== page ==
Capella University spokesman Mike Buttry said comparing Capella's 963 defaulting students to the 649 defaulting students at all of Minnesota's private four-year colleges was "not apples to apples," because Capella's student body is more than 36,000. Buttry also said a comparison to the University of Minnesota, where 213 defaulting students produced a 2.5 percent default rate in a student body of 65,000 was not right either.

Capella, a publicly traded company, is an online school with a "non-traditional," national student body, Buttry explained. The students in default "are not all Minnesota students. Our rate of default is well below average for for-profit schools."

For example, the University of Phoenix, the nation's largest online school, has 49,592 students in default and a default rate of 26.4 percent.

Walden University, the second largest Minnesota-based for-profit, had a default rate of just 4.2 percent, competitive with any sector. The reasons why are threefold, said the school's president, Cynthia G. Baum. "We're primarily working with adults who come for career advancement. We set expectations and ensure a good fit between interest and skills. And we're very committed to outcomes employers are looking for."

The overall default rate of 14.7 percent at Minnesota's public two-year schools is below the national average of 18.3 percent. But a number of community and technical colleges have default rates in the high teens to mid-twenties. At two schools, Hibbing Community College and Mesabi Range Community and Technical College, one in four student debtors has defaulted.

One poorly performing school, Rainy River Community College (23.8 percent default rate), has voluntarily entered into a default reduction plan with Wisconsin-based Great Lakes Educational Loan Services, Inc., said Chris Halling, director of student financial aid at Minnesota State Colleges and Universities (MNSCU), which oversees two-year pubic schools.

"They maintain good addresses and contact students earlier and more often," Halling said. "Rather than wait until they are 90 days overdue on loan payments, they contact students during the grace period. They tell them about forebearance and other options."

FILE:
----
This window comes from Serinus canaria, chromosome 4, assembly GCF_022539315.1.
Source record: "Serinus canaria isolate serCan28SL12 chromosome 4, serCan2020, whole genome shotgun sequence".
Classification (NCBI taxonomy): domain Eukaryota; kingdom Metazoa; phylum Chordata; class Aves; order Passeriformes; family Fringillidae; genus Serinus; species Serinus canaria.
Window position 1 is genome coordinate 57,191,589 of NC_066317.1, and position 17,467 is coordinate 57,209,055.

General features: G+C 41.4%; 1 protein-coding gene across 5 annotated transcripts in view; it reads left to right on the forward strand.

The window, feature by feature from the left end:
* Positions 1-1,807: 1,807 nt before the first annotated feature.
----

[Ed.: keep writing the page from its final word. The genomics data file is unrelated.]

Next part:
Tools for students

Tools are entering the marketplace to help students assess how much debt they are taking on. The Debt-O-Meter, for example, is designed by St. Paul-based Northstar Education Services and currently installed in pilot programs at Inver Hills Community College and Minneapolis West Community and Technical College.

The idea is to let entering students weigh the costs of different schools and courses of study against the earning potential of certain jobs.

A screen where students enter careers and loan amounts compares income and repayments schedules and pushes a needle on a dashboard that measures risk of default in green, yellow and red categories labeled, respectively, "manageable, challenging and complex."

That's the "front-end piece," Halling said.

The "back-end piece" is a second computer-assisted pilot program being tested at Hibbing, Metropolitan State University and Minneapolis Community and Technology College . It lacks a pithy name, but is a reality check for graduating students who voluntarily release personal financial details to Northstar in exchange for a menu of loan repayment options.

"A lot of students say, 'I had no idea I owed that much money,'" said Northstar vice president Brian Parker.

Jim Spencer • 202-383-6123